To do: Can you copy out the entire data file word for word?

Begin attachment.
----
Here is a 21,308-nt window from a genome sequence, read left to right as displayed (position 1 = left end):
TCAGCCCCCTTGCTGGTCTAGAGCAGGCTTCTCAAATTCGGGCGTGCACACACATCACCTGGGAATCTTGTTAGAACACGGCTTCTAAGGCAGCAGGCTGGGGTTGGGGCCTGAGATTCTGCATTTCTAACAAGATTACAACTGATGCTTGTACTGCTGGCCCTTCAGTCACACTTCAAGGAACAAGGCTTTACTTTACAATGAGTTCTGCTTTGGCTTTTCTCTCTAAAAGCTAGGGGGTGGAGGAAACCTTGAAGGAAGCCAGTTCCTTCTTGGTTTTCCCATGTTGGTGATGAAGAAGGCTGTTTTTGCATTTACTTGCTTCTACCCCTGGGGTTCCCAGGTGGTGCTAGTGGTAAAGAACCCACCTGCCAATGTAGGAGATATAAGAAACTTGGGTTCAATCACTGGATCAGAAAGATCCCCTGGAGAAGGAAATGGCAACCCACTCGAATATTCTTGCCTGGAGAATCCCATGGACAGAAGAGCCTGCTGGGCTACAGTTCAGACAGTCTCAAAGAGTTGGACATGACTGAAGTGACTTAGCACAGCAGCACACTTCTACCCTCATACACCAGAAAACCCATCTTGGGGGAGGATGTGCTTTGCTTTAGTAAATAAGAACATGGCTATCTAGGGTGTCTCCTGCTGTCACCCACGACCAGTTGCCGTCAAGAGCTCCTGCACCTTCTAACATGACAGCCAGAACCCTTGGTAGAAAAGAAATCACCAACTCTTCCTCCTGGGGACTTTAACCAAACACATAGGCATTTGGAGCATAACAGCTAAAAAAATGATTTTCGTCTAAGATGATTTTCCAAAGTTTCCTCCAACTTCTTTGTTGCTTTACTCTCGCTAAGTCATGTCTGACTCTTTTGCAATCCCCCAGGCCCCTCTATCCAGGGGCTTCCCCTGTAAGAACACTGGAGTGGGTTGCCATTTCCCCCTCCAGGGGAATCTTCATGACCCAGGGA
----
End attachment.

Here is a 21,308-nt window from a genome sequence, read left to right as displayed (position 1 = left end):
TCAGCCCCCTTGCTGGTCTAGAGCAGGCTTCTCAAATTCGGGCGTGCACACACATCACCTGGGAATCTTGTTAGAACACGGCTTCTAAGGCAGCAGGCTGGGGTTGGGGCCTGAGATTCTGCATTTCTAACAAGATTACAACTGATGCTTGTACTGCTGGCCCTTCAGTCACACTTCAAGGAACAAGGCTTTACTTTACAATGAGTTCTGCTTTGGCTTTTCTCTCTAAAAGCTAGGGGGTGGAGGAAACCTTGAAGGAAGCCAGTTCCTTCTTGGTTTTCCCATGTTGGTGATGAAGAAGGCTGTTTTTGCATTTACTTGCTTCTACCCCTGGGGTTCCCAGGTGGTGCTAGTGGTAAAGAACCCACCTGCCAATGTAGGAGATATAAGAAACTTGGGTTCAATCACTGGATCAGAAAGATCCCCTGGAGAAGGAAATGGCAACCCACTCGAATATTCTTGCCTGGAGAATCCCATGGACAGAAGAGCCTGCTGGGCTACAGTTCAGACAGTCTCAAAGAGTTGGACATGACTGAAGTGACTTAGCACAGCAGCACACTTCTACCCTCATACACCAGAAAACCCATCTTGGGGGAGGATGTGCTTTGCTTTAGTAAATAAGAACATGGCTATCTAGGGTGTCTCCTGCTGTCACCCACGACCAGTTGCCGTCAAGAGCTCCTGCACCTTCTAACATGACAGCCAGAACCCTTGGTAGAAAAGAAATCACCAACTCTTCCTCCTGGGGACTTTAACCAAACACATAGGCATTTGGAGCATAACAGCTAAAAAAATGATTTTCGTCTAAGATGATTTTCCAAAGTTTCCTCCAACTTCTTTGTTGCTTTACTCTCGCTAAGTCATGTCTGACTCTTTTGCAATCCCCCAGGCCCCTCTATCCAGGGGCTTCCCCTGTAAGAACACTGGAGTGGGTTGCCATTTCCCCCTCCAGGGGAATCTTCATGACCCAGGGA